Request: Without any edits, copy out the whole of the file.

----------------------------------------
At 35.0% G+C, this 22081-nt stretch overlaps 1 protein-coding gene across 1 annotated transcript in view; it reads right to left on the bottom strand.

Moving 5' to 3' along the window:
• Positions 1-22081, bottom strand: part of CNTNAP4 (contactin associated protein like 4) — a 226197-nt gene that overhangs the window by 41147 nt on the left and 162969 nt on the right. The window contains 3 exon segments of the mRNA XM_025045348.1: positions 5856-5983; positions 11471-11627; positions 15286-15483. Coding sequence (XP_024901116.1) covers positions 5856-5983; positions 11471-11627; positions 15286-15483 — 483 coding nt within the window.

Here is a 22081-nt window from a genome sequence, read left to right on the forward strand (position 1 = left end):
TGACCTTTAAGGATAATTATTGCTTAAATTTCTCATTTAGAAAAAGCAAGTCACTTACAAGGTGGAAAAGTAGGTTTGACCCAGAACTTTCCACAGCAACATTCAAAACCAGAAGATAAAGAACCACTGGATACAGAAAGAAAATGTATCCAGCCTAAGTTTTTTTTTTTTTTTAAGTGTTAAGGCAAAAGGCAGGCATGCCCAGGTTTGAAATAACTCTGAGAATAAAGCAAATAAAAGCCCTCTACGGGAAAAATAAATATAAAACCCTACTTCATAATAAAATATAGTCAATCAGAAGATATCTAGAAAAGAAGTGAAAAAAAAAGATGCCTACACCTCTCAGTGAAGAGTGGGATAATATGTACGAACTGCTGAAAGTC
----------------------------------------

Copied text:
At 35.0% G+C, this 22081-nt stretch overlaps 1 protein-coding gene across 1 annotated transcript in view; it reads right to left on the bottom strand.

Moving 5' to 3' along the window:
• Positions 1-22081, bottom strand: part of CNTNAP4 (contactin associated protein like 4) — a 226197-nt gene that overhangs the window by 41147 nt on the left and 162969 nt on the right. The window contains 3 exon segments of the mRNA XM_025045348.1: positions 5856-5983; positions 11471-11627; positions 15286-15483. Coding sequence (XP_024901116.1) covers positions 5856-5983; positions 11471-11627; positions 15286-15483 — 483 coding nt within the window.

Here is a 22081-nt window from a genome sequence, read left to right on the forward strand (position 1 = left end):
TGACCTTTAAGGATAATTATTGCTTAAATTTCTCATTTAGAAAAAGCAAGTCACTTACAAGGTGGAAAAGTAGGTTTGACCCAGAACTTTCCACAGCAACATTCAAAACCAGAAGATAAAGAACCACTGGATACAGAAAGAAAATGTATCCAGCCTAAGTTTTTTTTTTTTTTTAAGTGTTAAGGCAAAAGGCAGGCATGCCCAGGTTTGAAATAACTCTGAGAATAAAGCAAATAAAAGCCCTCTACGGGAAAAATAAATATAAAACCCTACTTCATAATAAAATATAGTCAATCAGAAGATATCTAGAAAAGAAGTGAAAAAAAAAGATGCCTACACCTCTCAGTGAAGAGTGGGATAATATGTACGAACTGCTGAAAGTC